We spoke with an attending physician about current hospital working conditions, PPE availability, and medical didactics during the rise of the COVID-19 outbreak in New York City. They kindly answered our most pressing questions; in turn, we honored their request to remain anonymous.
Full interview below.
Tell us a little about yourself. Where do you work? What is your role there?
I am a primary care and general medicine doctor in the South Bronx. My primary role is as an outpatient, primary care doctor, although I also attend in our main hospital and teach medicine residents.
Is the case load of COVID-19 patients straining your hospital’s capacity for ICU beds, ventilators, PPE equipment, etc.?
I haven’t been in the ICU or worked on the general wards yet, so I cannot speak to those areas directly—I’ve been called in to work in the ER. I can say that PPE is carefully provided and we are extremely mindful to maintain the PPE that we are provided for in a shift. What does this mean? Often using the same disposable mask the whole day. I have not been without gear, however, and all of the nurses, techs, and other support staff (environmental control, etc.) I’ve seen have had PPE as well. Some people are bringing higher quality n95s from home, but at this point, that’s not necessary.
Does your hospital have enough ventilators for patients?
Thus far, we have been able to keep up with the ventilator and other respiratory support needs of the patients who have come in, however with the continued exponential rise of patients, I don’t know how long that will last. Keep in mind that we still have patients coming in with non-COVID respiratory needs (IE, COPD exacerbations), and those patients may also require respiratory support.
How has your hospital responded to the growing need for PPE? Do you have access to N95s?
N95s are essentially restricted to people doing procedures that might be aerosolizing, such as intubation or swabbing patients for the virus. Our hospital is trying to dedicate people to do those tasks for an entire shift so that they reuse or don’t take off their mask the entire day.
Are you re-using PPE equipment? If so, how long are you using the same PPE equipment before disposal?
As above, at least in the ER, we are generally using one mask per shift. If you need another (yours got soiled or wet), additional masks are available. We do have sufficient gloves and paper gowns, so those can be discarded after each patient contact.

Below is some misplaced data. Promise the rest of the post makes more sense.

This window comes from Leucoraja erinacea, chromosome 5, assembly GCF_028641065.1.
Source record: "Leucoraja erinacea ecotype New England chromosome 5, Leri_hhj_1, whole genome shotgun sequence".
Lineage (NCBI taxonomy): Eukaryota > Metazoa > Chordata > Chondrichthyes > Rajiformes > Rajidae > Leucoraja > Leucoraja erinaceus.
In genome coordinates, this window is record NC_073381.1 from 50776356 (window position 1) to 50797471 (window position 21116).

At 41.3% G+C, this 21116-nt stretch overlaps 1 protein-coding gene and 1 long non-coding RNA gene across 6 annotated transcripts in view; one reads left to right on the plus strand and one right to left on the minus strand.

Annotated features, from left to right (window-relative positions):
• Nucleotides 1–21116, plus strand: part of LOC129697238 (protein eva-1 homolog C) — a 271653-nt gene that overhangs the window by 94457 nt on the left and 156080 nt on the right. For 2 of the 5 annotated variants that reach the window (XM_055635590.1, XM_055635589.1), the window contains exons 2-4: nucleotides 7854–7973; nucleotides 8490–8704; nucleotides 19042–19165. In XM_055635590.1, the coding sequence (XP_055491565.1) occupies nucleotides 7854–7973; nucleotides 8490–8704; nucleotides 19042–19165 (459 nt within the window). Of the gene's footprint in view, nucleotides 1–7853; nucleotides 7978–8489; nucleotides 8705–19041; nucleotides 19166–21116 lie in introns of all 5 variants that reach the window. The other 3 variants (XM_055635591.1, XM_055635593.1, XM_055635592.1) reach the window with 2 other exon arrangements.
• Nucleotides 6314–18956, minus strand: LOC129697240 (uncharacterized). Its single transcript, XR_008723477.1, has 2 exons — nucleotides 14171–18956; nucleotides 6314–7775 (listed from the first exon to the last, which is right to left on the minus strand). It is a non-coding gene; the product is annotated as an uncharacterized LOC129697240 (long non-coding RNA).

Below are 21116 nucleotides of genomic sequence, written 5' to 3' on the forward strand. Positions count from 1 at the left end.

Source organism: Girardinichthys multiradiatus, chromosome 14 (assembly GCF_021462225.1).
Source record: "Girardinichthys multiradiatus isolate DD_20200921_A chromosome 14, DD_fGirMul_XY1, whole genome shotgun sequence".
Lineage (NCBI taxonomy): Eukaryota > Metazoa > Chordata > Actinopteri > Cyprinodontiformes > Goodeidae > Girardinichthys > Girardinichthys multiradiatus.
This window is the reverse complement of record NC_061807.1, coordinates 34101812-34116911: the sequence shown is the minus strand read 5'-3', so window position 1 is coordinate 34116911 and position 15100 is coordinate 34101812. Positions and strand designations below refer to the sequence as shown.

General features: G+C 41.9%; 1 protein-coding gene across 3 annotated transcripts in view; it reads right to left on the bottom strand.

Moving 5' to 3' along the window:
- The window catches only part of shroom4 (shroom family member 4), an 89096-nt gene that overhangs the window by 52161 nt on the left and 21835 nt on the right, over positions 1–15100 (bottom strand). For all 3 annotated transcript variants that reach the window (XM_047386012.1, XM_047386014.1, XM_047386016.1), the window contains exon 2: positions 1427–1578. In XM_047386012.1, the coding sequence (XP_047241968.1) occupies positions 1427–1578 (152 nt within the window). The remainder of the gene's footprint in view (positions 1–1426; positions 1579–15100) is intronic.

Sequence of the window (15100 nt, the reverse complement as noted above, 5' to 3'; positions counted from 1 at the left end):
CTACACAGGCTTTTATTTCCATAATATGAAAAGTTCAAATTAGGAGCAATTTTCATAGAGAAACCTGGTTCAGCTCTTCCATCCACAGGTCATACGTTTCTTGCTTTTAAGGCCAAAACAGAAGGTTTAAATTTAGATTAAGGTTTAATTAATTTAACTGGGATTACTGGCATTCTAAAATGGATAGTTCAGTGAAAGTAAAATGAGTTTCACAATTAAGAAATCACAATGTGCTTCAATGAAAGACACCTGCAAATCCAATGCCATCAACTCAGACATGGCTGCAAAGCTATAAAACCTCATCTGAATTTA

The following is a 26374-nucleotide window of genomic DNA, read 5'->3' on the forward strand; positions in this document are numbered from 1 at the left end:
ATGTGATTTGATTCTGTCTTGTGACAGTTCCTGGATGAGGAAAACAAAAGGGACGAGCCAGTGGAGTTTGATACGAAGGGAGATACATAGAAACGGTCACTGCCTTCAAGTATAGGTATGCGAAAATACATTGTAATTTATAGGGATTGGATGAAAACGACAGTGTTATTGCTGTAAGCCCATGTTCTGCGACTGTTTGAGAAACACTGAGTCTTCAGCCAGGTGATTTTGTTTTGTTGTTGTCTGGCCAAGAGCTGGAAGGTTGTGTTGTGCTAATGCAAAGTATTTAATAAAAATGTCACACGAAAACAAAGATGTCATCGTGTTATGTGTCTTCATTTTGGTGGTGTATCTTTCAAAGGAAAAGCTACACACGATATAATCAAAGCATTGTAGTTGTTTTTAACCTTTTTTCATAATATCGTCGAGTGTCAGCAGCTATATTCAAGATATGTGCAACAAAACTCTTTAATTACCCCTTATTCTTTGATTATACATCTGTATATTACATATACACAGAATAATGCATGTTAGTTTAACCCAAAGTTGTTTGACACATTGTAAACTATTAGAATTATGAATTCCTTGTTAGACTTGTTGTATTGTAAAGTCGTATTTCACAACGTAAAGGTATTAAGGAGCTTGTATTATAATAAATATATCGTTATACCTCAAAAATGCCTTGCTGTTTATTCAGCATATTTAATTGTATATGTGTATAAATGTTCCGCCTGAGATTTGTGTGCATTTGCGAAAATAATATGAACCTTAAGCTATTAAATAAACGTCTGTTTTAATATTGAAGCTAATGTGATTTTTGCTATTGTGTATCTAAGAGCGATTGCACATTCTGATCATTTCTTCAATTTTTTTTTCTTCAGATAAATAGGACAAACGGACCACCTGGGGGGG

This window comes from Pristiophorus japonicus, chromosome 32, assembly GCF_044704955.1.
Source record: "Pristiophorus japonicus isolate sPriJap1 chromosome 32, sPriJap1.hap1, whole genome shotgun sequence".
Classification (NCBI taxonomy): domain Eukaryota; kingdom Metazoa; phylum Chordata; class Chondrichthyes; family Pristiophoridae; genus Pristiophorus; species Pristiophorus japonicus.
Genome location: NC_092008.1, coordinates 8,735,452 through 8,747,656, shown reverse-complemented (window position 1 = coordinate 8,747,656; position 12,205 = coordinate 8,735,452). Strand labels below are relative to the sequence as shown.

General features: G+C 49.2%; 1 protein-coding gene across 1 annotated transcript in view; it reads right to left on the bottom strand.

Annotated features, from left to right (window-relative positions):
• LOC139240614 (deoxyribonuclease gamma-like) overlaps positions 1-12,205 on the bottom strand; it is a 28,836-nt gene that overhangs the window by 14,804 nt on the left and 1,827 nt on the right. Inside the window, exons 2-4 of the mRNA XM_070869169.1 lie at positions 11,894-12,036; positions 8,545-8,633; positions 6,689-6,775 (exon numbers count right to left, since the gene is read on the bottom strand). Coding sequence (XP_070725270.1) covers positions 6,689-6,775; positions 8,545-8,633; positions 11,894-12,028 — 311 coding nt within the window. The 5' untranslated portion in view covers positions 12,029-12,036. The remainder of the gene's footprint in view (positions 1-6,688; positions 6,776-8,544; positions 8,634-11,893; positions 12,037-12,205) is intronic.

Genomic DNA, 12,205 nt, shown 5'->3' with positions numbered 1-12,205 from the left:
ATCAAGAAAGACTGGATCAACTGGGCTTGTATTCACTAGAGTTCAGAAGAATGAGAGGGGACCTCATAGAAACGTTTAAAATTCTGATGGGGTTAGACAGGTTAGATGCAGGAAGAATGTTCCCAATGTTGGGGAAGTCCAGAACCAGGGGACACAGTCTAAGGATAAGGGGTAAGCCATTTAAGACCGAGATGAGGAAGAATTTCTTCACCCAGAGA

For eye protection, people performing high risk procedures have face shields (like a sheet of plastic that extends over your face and mask – picture a welders mask). Those of us not performing this task have reusable eye protection (similar to goggles from chem lab).
You interact with medical residents—can you explain how you think COVID-19 has affected medical training across hospitals in New York?
We are all being called in to take care of the overflow of COVID patients. For trainees this means that most non-essential rotations are cancelled, as well as most didactics.
How is your hospital—or you yourself—balancing minimized exposure (i.e. number of contacts) against the medical training system? Teams classically consist of 1 attending, 1 resident, 2 interns; is that structure intact, or have they slimmed teams down?
Our teams—at this point—consist of one attending, one resident, and one intern. This may change as we have more patients. We have had to create new medicine teams almost daily (at least three new teams on top of an already busy medicine teaching service). I can’t speak to how they have had to adjust the hospitalist medicine services but I am sure they have also had to adjust their team structure to increase capacity.
Is any kind of mental health support—formal or informal—being provided to residents and attendings?
There are some informal things happening across the country – Headspace is free for physicians, for example – but I think our residency program leadership is still trying to figure out what they will be able to provide our residents. The ramp up to staff the hospital has happened so quickly that I think the scramble now is: how do we help our residents and attending get through this incredibly difficult time?
Is your hospital recruiting non-hospitalist and non-intensivists to take care of hospitalized patients? If not, do you believe this could soon become necessary?
At this point, they have called in volunteers from medicine subspecialty services to work, mostly in the ER and in the testing tents that are part of the ER. We have also shut down all in person visits in the outpatient practices and made general medicine physicians available for work in the hospital. We have not—to my knowledge—asked for non-intensivists to work in the ICU.
I worry about what will happen when we start to see doctors and nurses get sick.
Are there exceptions to the no visitor policy? What about end of life? Labor and delivery?
I can’t speak to this exactly, sorry. My understanding is that the answer is “No” for both of those circumstances, but I’m not sure of the official policy off the top of my head.
What is the state COVID-19 testing? Any idea of current turnaround times?
Until my institution had their own testing capability, the test was sent to an outside lab that could take 3-4 days. Now, it can take 12-24h, or even quicker (3 hours), depending on the time of day the test is sent. All of the tests are done in batches to minimize waste.
What insights would you offer to those health care workers who could soon be responsible for caring for a similarly large number of COVID-19 patients?
The psychological burden of this pandemic for medical providers is impossible to overstate. These patients get sick quickly and there are so many- the challenge seems insurmountable. Try to find ways to rest and recharge if possible. Take care of yourself—we will be in this fight for the foreseeable future.
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